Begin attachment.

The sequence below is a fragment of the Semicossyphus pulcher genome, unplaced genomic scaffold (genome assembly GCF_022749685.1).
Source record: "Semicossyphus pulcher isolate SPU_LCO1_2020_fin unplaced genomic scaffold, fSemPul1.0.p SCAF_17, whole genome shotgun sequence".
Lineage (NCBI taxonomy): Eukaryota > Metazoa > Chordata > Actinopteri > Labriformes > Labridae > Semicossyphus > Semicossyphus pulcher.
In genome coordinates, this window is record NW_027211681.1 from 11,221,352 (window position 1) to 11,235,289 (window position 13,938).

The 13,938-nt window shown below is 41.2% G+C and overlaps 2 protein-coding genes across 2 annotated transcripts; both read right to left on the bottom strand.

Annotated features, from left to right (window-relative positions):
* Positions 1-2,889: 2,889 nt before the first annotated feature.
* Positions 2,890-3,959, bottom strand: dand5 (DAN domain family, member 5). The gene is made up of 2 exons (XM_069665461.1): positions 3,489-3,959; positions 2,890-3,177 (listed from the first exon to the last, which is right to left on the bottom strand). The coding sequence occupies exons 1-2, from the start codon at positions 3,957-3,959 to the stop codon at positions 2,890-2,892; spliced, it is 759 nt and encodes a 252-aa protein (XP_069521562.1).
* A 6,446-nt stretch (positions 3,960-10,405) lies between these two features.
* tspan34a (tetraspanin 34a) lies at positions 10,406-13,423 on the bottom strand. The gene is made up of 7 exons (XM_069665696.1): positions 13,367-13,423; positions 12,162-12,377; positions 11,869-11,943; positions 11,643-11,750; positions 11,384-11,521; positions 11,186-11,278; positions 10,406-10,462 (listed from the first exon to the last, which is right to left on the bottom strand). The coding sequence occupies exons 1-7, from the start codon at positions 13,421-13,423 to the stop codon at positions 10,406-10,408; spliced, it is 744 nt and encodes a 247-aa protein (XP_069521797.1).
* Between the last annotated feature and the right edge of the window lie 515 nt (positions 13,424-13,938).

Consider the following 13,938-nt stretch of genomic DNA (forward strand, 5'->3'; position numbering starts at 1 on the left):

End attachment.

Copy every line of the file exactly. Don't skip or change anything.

The sequence below is a fragment of the Semicossyphus pulcher genome, unplaced genomic scaffold (genome assembly GCF_022749685.1).
Source record: "Semicossyphus pulcher isolate SPU_LCO1_2020_fin unplaced genomic scaffold, fSemPul1.0.p SCAF_17, whole genome shotgun sequence".
Lineage (NCBI taxonomy): Eukaryota > Metazoa > Chordata > Actinopteri > Labriformes > Labridae > Semicossyphus > Semicossyphus pulcher.
In genome coordinates, this window is record NW_027211681.1 from 11,221,352 (window position 1) to 11,235,289 (window position 13,938).

The 13,938-nt window shown below is 41.2% G+C and overlaps 2 protein-coding genes across 2 annotated transcripts; both read right to left on the bottom strand.

Annotated features, from left to right (window-relative positions):
* Positions 1-2,889: 2,889 nt before the first annotated feature.
* Positions 2,890-3,959, bottom strand: dand5 (DAN domain family, member 5). The gene is made up of 2 exons (XM_069665461.1): positions 3,489-3,959; positions 2,890-3,177 (listed from the first exon to the last, which is right to left on the bottom strand). The coding sequence occupies exons 1-2, from the start codon at positions 3,957-3,959 to the stop codon at positions 2,890-2,892; spliced, it is 759 nt and encodes a 252-aa protein (XP_069521562.1).
* A 6,446-nt stretch (positions 3,960-10,405) lies between these two features.
* tspan34a (tetraspanin 34a) lies at positions 10,406-13,423 on the bottom strand. The gene is made up of 7 exons (XM_069665696.1): positions 13,367-13,423; positions 12,162-12,377; positions 11,869-11,943; positions 11,643-11,750; positions 11,384-11,521; positions 11,186-11,278; positions 10,406-10,462 (listed from the first exon to the last, which is right to left on the bottom strand). The coding sequence occupies exons 1-7, from the start codon at positions 13,421-13,423 to the stop codon at positions 10,406-10,408; spliced, it is 744 nt and encodes a 247-aa protein (XP_069521797.1).
* Between the last annotated feature and the right edge of the window lie 515 nt (positions 13,424-13,938).

Consider the following 13,938-nt stretch of genomic DNA (forward strand, 5'->3'; position numbering starts at 1 on the left):